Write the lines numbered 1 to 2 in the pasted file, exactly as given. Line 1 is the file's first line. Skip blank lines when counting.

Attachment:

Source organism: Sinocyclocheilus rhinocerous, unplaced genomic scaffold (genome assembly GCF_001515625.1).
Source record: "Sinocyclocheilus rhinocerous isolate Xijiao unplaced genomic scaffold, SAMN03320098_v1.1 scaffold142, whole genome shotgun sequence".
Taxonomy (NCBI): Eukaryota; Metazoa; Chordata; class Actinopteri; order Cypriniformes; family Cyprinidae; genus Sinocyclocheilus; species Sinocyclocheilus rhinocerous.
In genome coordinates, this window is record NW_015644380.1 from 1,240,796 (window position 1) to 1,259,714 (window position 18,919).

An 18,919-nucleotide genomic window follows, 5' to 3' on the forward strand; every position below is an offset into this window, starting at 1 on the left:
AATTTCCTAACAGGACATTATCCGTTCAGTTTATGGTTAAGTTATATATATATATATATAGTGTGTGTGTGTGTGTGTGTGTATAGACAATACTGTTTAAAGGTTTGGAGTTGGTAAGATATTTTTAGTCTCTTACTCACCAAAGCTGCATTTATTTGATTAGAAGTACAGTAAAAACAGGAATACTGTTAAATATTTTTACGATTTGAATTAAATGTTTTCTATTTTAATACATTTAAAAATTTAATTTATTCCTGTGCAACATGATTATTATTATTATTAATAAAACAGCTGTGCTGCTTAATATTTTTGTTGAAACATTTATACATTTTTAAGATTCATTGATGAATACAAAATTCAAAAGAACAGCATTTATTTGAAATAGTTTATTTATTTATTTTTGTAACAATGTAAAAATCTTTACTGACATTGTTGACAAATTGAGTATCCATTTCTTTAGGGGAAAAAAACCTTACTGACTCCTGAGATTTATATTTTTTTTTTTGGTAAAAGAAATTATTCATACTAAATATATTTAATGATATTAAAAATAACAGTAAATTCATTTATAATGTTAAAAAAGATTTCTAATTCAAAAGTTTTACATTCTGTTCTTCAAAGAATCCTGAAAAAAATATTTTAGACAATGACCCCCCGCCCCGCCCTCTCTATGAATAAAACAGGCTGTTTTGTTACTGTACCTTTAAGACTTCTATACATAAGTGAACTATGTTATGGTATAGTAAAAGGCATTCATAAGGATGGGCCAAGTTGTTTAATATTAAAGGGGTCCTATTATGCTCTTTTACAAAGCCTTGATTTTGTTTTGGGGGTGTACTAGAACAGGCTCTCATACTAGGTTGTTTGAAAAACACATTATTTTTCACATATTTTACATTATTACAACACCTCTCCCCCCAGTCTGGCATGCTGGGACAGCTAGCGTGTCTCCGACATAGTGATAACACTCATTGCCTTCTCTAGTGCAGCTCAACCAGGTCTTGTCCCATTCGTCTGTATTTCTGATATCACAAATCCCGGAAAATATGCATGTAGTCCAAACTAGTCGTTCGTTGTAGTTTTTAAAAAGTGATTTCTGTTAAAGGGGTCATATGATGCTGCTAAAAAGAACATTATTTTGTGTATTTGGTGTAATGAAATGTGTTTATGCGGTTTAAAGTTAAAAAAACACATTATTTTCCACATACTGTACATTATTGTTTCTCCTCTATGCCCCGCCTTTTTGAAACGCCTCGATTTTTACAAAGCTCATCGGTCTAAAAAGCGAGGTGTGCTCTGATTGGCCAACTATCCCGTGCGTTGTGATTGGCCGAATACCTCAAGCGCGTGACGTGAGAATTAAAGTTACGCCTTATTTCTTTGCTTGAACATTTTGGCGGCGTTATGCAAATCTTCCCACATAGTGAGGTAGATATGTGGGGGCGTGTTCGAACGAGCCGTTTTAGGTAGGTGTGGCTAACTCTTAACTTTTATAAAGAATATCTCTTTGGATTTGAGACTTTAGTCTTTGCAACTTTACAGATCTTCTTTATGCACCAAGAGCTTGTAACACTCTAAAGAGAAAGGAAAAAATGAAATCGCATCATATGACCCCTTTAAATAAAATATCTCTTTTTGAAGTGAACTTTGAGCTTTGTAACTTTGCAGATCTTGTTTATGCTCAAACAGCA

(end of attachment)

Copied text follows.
Source organism: Sinocyclocheilus rhinocerous, unplaced genomic scaffold (genome assembly GCF_001515625.1).
Source record: "Sinocyclocheilus rhinocerous isolate Xijiao unplaced genomic scaffold, SAMN03320098_v1.1 scaffold142, whole genome shotgun sequence".